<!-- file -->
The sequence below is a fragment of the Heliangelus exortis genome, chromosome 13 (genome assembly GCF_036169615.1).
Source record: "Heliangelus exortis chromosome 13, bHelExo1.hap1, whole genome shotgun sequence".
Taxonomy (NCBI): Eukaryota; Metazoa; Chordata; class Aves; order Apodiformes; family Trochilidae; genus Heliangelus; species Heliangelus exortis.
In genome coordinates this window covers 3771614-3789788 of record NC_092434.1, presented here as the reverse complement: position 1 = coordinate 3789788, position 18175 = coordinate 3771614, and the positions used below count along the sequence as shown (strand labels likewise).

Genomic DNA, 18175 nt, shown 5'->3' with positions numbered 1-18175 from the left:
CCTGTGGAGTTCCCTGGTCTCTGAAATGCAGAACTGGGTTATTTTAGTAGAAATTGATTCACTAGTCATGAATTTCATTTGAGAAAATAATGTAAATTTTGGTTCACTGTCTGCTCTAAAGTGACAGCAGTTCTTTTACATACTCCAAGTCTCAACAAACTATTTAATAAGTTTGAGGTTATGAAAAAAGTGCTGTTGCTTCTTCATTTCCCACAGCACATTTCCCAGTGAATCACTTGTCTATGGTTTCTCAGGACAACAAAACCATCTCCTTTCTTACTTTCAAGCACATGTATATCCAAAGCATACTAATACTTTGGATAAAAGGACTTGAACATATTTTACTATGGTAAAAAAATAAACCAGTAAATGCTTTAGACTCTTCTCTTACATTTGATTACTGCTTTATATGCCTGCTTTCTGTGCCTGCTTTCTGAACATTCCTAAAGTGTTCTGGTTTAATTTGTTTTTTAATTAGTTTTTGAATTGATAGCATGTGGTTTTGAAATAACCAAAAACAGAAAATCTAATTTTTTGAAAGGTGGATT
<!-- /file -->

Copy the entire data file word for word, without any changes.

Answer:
The sequence below is a fragment of the Heliangelus exortis genome, chromosome 13 (genome assembly GCF_036169615.1).
Source record: "Heliangelus exortis chromosome 13, bHelExo1.hap1, whole genome shotgun sequence".
Taxonomy (NCBI): Eukaryota; Metazoa; Chordata; class Aves; order Apodiformes; family Trochilidae; genus Heliangelus; species Heliangelus exortis.
In genome coordinates this window covers 3771614-3789788 of record NC_092434.1, presented here as the reverse complement: position 1 = coordinate 3789788, position 18175 = coordinate 3771614, and the positions used below count along the sequence as shown (strand labels likewise).

Genomic DNA, 18175 nt, shown 5'->3' with positions numbered 1-18175 from the left:
CCTGTGGAGTTCCCTGGTCTCTGAAATGCAGAACTGGGTTATTTTAGTAGAAATTGATTCACTAGTCATGAATTTCATTTGAGAAAATAATGTAAATTTTGGTTCACTGTCTGCTCTAAAGTGACAGCAGTTCTTTTACATACTCCAAGTCTCAACAAACTATTTAATAAGTTTGAGGTTATGAAAAAAGTGCTGTTGCTTCTTCATTTCCCACAGCACATTTCCCAGTGAATCACTTGTCTATGGTTTCTCAGGACAACAAAACCATCTCCTTTCTTACTTTCAAGCACATGTATATCCAAAGCATACTAATACTTTGGATAAAAGGACTTGAACATATTTTACTATGGTAAAAAAATAAACCAGTAAATGCTTTAGACTCTTCTCTTACATTTGATTACTGCTTTATATGCCTGCTTTCTGTGCCTGCTTTCTGAACATTCCTAAAGTGTTCTGGTTTAATTTGTTTTTTAATTAGTTTTTGAATTGATAGCATGTGGTTTTGAAATAACCAAAAACAGAAAATCTAATTTTTTGAAAGGTGGATT